I worked at the Public Library of Mount Vernon and Knox County in Ohio for 7 years. I got married to The Mr. while working there. I graduated from undergrad and began working on my MLS while working there. My mentor and now friend became a part of my life here. And I have remained in contact with many of the staff there for these past 15 years.

When I began at PLMVKC, they did not have any YA services. It was in the early 90s and libraries were just starting to really make an effort to serve this population group with intention. My co-worker and I created a YA collection, we put together a TAG, and we put together a variety of programs. We had no idea what we were doing, it was all trial and error, and learning from others. But in the end, we put together a pretty successful program and I cried when I left to take another job.

This is what the YA space looked like in the 1990s when I worked there . . .

During the month of January 2015  I am working to help re-organize and re-evaluate some of their YA services and I will be sharing some of what that looks like with you periodically here. Today we will start with the YA area. Around 5 years ago they moved their YA area. They went about creating a new YA space by tapping into their Teen Advisory Group. Four teens researched and made a presentation to the library’s board asking them for a specific space in the library.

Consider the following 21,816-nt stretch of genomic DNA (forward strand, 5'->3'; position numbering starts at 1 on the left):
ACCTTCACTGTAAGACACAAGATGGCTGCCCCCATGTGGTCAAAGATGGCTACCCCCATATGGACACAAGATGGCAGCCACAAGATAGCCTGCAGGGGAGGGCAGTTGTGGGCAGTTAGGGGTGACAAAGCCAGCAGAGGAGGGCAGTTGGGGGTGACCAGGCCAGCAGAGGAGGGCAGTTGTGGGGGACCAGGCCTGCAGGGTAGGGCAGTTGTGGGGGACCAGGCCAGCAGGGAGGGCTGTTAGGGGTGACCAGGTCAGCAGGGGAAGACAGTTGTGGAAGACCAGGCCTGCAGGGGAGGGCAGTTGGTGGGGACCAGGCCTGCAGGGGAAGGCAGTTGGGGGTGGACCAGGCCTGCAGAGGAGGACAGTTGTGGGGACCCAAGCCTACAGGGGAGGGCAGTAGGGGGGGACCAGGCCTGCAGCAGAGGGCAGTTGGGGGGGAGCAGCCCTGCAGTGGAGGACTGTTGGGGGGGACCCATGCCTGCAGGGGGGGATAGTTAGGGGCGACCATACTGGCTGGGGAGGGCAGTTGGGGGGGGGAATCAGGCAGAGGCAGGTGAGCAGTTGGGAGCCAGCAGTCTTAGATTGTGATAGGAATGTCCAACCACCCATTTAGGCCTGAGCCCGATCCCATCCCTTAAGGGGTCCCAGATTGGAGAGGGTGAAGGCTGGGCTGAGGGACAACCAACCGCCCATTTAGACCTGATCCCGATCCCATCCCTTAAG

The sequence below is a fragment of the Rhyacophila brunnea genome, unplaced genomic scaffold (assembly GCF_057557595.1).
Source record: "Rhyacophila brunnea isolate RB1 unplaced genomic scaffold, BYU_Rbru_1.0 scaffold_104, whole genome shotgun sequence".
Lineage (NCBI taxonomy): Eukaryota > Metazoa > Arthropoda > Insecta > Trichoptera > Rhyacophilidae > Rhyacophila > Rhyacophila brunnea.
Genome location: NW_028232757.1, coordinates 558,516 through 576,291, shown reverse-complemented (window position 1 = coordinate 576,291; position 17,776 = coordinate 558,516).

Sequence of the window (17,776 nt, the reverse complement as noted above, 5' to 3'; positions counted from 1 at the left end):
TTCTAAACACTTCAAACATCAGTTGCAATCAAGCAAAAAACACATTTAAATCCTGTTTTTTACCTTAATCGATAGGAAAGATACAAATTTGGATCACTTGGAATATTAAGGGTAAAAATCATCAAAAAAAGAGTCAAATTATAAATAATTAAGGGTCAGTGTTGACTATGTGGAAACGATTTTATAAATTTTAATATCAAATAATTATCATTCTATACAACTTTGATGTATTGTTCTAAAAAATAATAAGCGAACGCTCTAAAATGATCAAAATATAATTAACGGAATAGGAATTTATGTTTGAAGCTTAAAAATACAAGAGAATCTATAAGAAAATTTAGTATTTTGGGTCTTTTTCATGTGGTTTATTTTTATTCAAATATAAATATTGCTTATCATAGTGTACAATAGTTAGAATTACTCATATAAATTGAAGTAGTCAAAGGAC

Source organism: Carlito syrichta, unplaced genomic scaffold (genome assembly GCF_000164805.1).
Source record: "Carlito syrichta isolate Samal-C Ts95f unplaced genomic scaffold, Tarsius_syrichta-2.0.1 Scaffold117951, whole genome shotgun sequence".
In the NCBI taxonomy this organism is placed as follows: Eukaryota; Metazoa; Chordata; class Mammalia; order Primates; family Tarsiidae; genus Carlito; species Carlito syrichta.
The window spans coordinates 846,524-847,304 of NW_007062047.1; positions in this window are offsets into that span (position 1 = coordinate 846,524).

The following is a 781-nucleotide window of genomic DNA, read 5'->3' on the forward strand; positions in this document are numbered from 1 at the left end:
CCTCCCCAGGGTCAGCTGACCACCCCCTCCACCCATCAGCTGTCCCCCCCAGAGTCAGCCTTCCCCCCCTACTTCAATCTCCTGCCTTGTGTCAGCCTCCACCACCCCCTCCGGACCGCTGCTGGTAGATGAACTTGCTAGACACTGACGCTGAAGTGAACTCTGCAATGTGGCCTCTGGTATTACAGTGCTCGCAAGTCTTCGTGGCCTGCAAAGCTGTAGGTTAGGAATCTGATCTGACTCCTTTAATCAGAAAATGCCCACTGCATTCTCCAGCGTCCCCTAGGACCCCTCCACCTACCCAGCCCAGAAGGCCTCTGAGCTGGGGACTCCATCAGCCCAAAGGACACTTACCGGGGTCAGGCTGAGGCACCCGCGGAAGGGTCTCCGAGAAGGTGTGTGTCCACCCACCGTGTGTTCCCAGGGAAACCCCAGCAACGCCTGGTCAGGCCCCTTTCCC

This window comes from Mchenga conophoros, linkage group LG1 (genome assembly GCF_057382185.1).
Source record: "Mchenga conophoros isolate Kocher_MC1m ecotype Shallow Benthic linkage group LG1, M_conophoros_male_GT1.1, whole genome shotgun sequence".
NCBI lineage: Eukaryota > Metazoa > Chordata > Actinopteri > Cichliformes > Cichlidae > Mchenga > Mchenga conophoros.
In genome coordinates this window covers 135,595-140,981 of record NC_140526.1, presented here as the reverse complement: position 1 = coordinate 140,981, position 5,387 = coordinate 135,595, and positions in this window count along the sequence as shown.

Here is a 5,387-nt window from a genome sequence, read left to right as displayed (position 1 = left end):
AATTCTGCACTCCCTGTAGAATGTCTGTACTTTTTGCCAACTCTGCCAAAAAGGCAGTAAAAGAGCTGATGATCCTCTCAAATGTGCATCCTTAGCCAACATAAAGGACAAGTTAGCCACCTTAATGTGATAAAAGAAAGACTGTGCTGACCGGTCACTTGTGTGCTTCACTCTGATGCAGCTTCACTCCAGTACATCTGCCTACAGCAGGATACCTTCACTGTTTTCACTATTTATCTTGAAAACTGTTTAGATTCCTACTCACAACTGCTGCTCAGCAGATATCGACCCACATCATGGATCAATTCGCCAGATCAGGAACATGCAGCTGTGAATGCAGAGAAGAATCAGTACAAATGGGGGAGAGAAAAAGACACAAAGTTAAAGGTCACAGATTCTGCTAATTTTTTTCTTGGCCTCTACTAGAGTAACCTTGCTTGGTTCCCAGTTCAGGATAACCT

The space that currently houses the teen space used to be the magazine reading room when I worked there.  If the library was a squared shaped donut, the new YA room would be the squared shaped donut hole in the middle of the library. It is an almost fully enclosed room with windows on three sides that is immediately across from the Circulation Desk. You go down a short ramp to get into the room, giving it the illusion of seclusion while being in direct site line of the staff. As far as the footprint of the library goes, this is actually a really great place for the teen area. It’s cool, it’s accessible, and it is inviting.